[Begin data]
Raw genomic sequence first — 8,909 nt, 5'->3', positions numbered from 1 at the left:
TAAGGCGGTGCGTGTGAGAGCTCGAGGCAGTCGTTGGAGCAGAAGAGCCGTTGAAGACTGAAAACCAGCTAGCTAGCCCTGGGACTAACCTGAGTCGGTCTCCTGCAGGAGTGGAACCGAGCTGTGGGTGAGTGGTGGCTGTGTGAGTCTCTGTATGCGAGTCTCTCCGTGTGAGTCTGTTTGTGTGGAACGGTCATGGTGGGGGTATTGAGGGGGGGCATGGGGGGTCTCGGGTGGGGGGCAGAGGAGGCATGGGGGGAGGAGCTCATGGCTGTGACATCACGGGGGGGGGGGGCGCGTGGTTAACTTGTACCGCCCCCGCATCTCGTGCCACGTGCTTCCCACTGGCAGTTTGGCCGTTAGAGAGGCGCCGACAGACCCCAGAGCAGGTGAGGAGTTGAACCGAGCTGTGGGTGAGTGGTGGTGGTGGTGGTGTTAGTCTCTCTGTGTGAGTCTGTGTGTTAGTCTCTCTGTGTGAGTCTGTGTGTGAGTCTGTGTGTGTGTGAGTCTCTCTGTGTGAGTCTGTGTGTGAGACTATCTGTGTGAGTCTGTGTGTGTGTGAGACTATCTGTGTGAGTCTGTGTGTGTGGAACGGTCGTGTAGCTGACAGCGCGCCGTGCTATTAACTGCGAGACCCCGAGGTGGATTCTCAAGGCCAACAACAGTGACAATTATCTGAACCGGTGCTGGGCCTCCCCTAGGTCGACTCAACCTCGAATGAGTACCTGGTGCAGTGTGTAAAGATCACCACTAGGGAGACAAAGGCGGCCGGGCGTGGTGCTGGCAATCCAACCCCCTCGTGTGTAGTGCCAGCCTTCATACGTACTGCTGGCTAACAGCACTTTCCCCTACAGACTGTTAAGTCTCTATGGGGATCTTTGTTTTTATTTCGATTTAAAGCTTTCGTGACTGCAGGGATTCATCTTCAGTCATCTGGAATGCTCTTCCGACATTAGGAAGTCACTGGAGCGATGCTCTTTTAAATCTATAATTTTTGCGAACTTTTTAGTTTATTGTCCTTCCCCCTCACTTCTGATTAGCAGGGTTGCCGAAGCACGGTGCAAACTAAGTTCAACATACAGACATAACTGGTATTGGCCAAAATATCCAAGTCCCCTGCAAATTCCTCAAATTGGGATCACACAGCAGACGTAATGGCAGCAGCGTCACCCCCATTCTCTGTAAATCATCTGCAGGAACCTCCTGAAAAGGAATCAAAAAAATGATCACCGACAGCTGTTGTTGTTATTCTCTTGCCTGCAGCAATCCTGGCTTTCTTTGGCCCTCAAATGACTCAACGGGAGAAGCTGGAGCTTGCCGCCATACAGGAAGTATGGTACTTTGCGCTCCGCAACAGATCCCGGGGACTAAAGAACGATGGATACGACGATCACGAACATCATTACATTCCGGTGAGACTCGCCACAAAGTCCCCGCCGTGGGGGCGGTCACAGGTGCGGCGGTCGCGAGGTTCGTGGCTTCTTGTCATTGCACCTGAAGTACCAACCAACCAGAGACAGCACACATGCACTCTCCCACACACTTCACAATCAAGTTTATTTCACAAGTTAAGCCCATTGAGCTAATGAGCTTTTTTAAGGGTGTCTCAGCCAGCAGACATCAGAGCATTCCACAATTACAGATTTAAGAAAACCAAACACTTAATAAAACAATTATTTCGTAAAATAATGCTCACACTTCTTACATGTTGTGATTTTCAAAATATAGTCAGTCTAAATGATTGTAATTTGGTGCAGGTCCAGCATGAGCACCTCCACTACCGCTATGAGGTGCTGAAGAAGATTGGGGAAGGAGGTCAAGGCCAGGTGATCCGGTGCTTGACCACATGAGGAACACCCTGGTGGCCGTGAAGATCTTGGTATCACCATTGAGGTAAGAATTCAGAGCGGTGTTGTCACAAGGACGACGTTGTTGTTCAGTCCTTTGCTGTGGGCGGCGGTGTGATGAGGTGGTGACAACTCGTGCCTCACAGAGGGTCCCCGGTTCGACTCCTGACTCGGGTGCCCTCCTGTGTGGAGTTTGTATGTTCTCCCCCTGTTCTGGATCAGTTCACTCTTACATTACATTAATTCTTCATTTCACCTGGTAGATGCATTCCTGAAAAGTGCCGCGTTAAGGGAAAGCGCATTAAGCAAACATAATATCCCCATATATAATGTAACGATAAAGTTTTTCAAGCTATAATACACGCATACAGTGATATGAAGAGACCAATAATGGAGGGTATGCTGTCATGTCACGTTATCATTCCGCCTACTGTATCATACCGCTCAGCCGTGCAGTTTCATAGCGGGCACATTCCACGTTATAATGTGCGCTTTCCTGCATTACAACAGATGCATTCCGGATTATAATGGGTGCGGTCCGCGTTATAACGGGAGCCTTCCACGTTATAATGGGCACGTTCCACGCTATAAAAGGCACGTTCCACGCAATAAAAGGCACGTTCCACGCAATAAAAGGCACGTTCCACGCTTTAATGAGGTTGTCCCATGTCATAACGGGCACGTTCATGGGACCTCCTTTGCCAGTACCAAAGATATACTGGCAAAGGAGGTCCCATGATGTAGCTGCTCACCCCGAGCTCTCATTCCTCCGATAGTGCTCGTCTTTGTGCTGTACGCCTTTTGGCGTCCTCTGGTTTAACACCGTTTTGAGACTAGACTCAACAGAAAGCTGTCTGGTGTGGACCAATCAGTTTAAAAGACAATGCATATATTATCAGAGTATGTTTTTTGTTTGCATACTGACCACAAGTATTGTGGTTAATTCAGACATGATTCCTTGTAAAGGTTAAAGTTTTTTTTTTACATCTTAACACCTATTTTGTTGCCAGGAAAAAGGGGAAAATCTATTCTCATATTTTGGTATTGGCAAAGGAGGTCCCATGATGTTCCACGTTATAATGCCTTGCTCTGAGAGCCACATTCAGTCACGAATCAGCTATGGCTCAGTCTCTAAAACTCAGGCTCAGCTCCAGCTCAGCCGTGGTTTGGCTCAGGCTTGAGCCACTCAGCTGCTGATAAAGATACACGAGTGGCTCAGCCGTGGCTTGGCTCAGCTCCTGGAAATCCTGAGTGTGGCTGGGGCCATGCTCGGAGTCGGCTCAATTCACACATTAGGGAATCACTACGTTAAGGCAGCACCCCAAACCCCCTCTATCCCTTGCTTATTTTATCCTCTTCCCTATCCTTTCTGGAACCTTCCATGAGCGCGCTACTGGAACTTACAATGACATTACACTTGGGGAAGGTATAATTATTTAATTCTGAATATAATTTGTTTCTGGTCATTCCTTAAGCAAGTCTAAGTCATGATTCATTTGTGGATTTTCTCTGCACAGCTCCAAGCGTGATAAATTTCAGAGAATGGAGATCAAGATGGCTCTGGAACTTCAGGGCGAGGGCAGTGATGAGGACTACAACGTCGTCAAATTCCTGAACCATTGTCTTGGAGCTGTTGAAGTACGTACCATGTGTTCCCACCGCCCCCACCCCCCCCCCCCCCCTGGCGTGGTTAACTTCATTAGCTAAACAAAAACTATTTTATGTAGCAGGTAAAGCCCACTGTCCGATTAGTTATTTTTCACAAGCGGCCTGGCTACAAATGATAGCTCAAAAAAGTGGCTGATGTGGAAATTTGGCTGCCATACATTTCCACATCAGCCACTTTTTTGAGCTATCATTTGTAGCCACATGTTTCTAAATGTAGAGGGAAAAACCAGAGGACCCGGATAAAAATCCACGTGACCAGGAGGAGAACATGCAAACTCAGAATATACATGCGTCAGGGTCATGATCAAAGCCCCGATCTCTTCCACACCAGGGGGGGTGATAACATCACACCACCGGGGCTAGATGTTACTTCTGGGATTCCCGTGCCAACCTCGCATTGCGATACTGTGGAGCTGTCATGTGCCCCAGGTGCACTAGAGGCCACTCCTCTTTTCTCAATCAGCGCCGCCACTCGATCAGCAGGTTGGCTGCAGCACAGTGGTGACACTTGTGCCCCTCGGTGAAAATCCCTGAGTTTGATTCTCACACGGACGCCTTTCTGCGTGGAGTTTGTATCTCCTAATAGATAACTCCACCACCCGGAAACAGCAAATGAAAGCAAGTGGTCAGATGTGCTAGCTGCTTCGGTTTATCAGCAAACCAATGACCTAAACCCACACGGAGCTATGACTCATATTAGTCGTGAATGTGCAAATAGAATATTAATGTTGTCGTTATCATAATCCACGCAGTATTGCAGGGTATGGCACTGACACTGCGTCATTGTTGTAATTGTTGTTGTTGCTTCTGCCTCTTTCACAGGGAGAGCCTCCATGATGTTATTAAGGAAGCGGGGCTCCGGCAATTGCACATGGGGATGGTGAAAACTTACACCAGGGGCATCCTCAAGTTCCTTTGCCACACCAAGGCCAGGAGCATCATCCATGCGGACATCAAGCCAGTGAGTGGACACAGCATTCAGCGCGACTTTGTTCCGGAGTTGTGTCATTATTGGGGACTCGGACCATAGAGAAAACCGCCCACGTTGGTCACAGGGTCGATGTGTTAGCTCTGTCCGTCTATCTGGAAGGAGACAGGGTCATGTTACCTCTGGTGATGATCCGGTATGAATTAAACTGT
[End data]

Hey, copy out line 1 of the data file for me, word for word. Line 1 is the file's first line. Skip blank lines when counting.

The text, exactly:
Raw genomic sequence first — 8,909 nt, 5'->3', positions numbered from 1 at the left: